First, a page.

Green causes have gone mainstream, yet we are not doing nearly enough to live well through this century.
Despite being a non-stop topic on daily news, climate action is still on the fringes of global politics. The lack of political dedication is, however, a more complex issue than it might seem on the surface. According to a new paper in Frontiers in Communication power is the key.
Green causes have gone mainstream, yet according to the most recent IPCC insights we are not doing nearly enough to live well through this century. Thus, researchers suggest that while each individual contribution makes a difference, its structural changes that decide if this difference multiplies in measurable ways.
Building on a pool of recent research, the authors say there is a critical need for more understanding and more action focused on broader societal and structural changes that bring about long-term dedication to climate action and go beyond the individual and the everyday.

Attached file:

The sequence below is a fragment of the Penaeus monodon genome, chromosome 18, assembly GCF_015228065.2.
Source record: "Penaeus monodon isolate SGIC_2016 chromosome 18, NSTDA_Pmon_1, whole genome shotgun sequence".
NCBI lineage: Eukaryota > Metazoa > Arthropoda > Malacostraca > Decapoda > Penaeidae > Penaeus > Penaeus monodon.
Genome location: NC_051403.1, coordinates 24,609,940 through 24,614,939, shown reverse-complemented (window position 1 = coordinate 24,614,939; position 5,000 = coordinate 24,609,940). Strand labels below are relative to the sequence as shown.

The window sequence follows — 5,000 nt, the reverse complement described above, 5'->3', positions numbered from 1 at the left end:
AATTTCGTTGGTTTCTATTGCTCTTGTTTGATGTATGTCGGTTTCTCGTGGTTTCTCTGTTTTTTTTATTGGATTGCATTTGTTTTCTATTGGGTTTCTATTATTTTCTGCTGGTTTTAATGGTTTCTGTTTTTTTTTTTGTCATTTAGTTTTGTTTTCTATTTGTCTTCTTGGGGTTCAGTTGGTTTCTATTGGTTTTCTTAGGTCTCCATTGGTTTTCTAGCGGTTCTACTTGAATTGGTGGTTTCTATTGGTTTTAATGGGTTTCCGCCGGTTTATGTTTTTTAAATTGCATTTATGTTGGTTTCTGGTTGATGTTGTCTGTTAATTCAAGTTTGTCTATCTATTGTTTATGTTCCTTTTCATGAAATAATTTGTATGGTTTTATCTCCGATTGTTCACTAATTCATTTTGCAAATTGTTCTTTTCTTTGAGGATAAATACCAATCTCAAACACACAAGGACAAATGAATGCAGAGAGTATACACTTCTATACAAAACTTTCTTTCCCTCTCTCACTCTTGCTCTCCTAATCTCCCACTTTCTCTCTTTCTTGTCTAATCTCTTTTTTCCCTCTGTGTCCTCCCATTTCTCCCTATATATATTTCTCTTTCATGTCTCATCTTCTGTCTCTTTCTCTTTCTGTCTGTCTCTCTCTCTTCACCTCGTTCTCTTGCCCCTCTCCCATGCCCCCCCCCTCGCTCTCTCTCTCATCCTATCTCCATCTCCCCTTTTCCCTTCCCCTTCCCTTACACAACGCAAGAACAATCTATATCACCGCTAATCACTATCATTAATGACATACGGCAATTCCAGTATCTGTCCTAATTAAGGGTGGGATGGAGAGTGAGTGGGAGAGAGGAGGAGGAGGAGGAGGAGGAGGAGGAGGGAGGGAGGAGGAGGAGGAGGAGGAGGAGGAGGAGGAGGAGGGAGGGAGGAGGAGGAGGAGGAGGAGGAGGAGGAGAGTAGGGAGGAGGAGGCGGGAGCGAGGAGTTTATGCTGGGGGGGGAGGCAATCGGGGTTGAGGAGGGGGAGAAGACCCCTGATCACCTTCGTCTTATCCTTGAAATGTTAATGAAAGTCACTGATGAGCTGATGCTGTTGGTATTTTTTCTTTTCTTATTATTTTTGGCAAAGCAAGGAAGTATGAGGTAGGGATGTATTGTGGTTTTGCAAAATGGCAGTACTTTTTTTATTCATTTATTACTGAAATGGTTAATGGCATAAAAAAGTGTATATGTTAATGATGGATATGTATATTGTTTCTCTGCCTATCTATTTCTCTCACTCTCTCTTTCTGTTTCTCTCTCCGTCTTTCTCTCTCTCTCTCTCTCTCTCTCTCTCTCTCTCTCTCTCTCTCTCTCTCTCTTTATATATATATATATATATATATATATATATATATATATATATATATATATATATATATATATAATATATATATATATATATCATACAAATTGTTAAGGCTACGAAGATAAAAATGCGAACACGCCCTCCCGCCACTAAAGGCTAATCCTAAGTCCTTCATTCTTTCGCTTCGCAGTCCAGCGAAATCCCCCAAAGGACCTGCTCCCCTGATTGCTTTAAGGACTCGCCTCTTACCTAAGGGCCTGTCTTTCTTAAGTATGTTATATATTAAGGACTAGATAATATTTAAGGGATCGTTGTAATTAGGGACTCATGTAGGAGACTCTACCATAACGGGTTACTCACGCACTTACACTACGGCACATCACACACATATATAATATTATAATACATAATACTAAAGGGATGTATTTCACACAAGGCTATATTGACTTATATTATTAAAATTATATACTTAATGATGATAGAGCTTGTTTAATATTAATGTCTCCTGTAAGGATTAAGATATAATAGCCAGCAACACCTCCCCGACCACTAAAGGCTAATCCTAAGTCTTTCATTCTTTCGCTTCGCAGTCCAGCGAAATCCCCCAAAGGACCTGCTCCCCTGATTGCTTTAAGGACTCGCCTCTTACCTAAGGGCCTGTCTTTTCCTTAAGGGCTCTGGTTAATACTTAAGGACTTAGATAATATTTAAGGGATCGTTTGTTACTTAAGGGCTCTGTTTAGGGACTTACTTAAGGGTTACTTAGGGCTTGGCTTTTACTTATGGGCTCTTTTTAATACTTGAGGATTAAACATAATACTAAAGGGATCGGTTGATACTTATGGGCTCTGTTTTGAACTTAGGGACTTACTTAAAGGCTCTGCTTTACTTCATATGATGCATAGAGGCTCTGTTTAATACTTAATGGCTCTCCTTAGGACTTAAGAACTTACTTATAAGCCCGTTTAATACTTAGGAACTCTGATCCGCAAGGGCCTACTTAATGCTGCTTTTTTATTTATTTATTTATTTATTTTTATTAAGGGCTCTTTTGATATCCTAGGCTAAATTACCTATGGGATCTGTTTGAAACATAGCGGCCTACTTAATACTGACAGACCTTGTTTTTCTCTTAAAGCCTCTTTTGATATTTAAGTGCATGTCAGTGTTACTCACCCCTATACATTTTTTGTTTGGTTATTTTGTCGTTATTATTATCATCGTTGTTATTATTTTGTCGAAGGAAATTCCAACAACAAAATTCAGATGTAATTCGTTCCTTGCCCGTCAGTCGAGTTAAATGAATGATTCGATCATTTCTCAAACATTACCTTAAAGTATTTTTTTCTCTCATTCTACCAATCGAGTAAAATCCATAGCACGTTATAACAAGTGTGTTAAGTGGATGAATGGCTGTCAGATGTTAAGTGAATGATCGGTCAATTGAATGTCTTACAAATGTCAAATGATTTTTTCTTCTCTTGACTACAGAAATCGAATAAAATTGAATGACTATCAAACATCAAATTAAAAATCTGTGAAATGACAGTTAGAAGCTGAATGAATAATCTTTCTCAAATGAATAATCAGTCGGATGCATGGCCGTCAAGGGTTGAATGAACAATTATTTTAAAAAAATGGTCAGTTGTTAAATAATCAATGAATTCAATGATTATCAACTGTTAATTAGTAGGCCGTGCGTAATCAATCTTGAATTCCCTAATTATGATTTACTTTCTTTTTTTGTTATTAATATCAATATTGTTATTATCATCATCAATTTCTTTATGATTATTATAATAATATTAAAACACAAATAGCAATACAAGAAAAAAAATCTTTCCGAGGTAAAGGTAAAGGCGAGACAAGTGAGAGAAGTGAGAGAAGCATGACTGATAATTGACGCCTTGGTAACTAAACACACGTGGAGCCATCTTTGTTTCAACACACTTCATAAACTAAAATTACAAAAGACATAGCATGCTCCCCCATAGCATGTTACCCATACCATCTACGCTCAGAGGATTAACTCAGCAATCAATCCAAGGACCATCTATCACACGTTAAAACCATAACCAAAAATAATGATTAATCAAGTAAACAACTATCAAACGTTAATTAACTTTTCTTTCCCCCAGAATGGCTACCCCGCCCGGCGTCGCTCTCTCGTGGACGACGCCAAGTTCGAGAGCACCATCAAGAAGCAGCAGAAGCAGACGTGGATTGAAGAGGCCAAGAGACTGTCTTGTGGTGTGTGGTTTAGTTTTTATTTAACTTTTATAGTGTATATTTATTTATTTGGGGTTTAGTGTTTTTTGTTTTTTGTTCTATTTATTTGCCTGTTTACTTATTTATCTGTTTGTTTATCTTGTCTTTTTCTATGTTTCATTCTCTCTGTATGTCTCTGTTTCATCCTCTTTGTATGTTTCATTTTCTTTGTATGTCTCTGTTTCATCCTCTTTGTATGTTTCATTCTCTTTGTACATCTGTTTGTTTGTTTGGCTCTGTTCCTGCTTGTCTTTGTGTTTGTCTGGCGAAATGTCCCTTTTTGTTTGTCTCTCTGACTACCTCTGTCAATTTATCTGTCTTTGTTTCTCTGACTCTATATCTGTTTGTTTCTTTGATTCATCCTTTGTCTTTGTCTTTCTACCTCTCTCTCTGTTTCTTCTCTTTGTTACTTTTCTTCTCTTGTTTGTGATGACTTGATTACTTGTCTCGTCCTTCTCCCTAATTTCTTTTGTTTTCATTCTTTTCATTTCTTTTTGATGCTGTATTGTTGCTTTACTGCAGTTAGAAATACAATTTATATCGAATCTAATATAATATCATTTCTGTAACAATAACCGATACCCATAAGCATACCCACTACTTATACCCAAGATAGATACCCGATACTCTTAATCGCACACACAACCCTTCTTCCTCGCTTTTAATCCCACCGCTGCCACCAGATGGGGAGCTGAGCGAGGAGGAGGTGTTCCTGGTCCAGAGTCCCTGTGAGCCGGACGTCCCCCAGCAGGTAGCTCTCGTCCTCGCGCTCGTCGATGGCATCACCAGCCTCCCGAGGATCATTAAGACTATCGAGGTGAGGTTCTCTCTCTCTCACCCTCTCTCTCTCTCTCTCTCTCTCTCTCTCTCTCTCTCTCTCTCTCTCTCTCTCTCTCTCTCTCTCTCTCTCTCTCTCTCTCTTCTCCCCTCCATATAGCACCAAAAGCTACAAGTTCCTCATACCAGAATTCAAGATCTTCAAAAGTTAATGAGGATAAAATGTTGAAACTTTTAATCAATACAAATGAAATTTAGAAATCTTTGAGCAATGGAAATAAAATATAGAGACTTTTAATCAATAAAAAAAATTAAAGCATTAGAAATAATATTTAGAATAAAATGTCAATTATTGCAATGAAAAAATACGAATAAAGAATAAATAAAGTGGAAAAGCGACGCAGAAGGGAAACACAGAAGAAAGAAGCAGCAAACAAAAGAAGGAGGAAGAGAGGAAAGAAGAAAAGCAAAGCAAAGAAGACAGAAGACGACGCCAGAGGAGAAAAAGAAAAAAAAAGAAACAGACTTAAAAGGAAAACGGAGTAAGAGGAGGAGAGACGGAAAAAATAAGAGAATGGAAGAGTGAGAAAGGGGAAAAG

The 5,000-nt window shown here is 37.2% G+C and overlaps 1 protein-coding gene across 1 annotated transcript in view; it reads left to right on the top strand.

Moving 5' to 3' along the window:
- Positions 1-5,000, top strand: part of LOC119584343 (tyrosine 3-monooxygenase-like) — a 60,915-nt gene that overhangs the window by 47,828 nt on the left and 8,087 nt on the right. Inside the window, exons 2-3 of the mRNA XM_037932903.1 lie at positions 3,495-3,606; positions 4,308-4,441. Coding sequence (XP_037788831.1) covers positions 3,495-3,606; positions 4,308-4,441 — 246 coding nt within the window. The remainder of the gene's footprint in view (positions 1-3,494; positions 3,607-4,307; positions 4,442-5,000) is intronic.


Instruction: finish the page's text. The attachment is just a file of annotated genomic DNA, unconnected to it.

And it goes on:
Activism in itself doesn’t translate into meaningful climate action and well-crafted policies often do not transform into effective politics. Thus, for real systemic change to happen, green advocates should aim to influence societal trajectories on a grand scale over the long term. It is time for them to dig deeper into where their leverage points lie and how to properly get them to work, trying to “generate the collective action necessary to shift existing power dynamics,” the authors argue.
Attaining mastery in building long-term relationships with political circles is one example. We don’t need to look further than the US to see how easy it is to roll back policies that have taken years or even decades to implement nationally. At the same time, we can see how engaged citizenship and political dedication at the state level have helped to sustain and even improve on action locally.
Another way is for activists to become large-scale change-makers by themselves; for example through social experimentation or teaming up with business and followers to acquire lands dedicated for commercial development and instead use them for conservation or building wildlife corridors. The study’s key message is that activists should seek to engage more directly in policymaking to achieve the structural changes required to keep climate change manageable.